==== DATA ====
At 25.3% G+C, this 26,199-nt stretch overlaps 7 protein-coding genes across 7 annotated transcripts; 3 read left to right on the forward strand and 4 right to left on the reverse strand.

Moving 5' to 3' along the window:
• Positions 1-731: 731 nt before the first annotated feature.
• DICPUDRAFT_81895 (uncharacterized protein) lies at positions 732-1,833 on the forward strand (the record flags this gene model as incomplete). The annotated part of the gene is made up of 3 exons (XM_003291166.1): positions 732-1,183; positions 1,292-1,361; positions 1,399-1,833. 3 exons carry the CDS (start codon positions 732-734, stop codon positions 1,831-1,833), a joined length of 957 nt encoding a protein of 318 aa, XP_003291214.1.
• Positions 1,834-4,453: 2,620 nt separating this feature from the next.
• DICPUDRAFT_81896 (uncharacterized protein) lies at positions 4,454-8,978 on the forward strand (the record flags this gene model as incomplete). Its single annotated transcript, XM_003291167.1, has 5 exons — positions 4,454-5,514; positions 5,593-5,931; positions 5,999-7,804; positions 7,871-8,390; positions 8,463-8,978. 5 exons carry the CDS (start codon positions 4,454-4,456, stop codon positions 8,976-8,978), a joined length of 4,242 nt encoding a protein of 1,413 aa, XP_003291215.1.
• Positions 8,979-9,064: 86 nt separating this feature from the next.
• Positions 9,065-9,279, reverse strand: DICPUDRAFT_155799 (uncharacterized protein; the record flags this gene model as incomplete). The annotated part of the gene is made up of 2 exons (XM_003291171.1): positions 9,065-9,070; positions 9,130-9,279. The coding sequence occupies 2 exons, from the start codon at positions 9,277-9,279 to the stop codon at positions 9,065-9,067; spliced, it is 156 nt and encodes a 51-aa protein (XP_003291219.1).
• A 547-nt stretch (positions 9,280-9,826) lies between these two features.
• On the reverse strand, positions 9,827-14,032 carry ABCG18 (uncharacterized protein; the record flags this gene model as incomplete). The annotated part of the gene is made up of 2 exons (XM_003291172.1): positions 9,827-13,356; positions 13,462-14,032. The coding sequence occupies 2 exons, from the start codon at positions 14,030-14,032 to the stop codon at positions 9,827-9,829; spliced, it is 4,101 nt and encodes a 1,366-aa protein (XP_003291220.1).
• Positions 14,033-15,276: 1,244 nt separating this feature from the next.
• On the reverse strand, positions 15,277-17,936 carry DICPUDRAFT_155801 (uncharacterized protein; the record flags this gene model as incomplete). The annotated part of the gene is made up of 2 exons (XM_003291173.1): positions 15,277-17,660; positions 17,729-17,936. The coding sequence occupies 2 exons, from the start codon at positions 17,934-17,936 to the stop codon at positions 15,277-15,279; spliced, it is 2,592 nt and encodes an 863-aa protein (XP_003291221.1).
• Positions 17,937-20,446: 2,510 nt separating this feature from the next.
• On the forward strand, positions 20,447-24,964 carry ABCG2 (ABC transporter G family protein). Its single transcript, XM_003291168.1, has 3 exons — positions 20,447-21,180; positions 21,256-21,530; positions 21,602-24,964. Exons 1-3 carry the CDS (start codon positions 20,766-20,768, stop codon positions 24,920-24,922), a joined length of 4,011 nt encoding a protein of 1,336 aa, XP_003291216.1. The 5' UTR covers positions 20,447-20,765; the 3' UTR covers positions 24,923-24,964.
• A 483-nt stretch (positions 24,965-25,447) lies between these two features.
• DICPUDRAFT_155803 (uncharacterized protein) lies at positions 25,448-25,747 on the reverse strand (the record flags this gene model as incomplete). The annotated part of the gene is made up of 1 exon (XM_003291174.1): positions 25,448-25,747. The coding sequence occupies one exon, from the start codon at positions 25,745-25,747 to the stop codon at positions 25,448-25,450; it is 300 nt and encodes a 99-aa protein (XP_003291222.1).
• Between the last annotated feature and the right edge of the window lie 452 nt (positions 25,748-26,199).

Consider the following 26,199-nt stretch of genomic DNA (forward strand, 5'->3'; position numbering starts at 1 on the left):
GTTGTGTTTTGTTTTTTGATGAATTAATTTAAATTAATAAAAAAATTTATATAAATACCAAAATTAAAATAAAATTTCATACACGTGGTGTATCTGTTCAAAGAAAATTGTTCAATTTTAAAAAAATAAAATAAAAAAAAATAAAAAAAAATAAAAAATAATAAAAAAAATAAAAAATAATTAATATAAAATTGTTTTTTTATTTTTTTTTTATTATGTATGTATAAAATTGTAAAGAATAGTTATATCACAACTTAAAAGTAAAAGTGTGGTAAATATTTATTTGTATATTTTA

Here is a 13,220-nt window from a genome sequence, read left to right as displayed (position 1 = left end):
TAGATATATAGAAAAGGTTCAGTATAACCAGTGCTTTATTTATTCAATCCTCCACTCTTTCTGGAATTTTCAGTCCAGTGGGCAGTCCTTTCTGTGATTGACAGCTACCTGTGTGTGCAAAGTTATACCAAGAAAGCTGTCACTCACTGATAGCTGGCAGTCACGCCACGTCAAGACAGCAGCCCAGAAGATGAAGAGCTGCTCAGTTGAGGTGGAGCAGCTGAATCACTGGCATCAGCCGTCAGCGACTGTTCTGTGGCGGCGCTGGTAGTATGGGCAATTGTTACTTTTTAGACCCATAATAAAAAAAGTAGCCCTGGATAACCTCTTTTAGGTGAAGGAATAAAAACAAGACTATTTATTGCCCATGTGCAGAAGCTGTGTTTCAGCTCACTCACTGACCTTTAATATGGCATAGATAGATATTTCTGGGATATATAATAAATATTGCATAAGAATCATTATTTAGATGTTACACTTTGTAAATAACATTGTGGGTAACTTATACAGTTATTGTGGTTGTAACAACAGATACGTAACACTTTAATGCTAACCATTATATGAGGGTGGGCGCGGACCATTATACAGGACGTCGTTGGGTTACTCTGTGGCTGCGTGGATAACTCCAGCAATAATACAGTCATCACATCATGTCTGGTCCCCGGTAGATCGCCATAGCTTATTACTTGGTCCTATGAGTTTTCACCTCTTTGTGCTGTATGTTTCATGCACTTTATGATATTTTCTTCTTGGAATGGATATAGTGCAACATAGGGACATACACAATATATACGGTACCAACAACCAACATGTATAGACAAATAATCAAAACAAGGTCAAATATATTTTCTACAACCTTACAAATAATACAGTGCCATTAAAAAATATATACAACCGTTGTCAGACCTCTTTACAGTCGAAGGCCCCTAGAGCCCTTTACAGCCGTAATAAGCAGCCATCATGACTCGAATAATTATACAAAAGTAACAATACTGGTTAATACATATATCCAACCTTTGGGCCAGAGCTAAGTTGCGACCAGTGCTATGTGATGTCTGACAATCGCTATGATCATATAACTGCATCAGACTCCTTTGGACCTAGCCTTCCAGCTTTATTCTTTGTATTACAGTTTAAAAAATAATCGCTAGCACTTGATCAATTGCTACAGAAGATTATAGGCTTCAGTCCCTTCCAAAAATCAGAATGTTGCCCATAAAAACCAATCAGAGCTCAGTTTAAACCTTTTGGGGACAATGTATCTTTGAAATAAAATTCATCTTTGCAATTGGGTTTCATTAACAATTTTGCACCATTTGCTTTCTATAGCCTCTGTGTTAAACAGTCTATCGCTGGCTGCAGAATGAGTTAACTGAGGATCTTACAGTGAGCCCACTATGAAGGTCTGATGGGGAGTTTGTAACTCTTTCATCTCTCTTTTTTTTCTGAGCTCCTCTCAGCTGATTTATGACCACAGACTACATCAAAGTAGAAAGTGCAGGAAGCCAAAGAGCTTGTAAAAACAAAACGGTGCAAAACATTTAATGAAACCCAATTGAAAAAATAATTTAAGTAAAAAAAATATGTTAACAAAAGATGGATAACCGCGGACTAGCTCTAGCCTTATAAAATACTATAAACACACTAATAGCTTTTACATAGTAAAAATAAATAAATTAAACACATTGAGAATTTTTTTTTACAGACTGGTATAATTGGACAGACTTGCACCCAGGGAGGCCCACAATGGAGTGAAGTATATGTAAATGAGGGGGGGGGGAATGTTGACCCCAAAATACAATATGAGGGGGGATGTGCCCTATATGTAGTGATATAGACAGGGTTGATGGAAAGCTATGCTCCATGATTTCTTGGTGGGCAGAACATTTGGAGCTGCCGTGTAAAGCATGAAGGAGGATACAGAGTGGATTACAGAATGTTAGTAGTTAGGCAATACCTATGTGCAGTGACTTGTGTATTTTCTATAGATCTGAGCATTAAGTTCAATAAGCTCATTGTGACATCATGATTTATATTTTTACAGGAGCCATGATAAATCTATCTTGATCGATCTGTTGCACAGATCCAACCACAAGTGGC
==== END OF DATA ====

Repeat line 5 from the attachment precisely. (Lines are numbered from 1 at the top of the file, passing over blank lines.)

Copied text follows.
• Positions 1,834-4,453: 2,620 nt separating this feature from the next.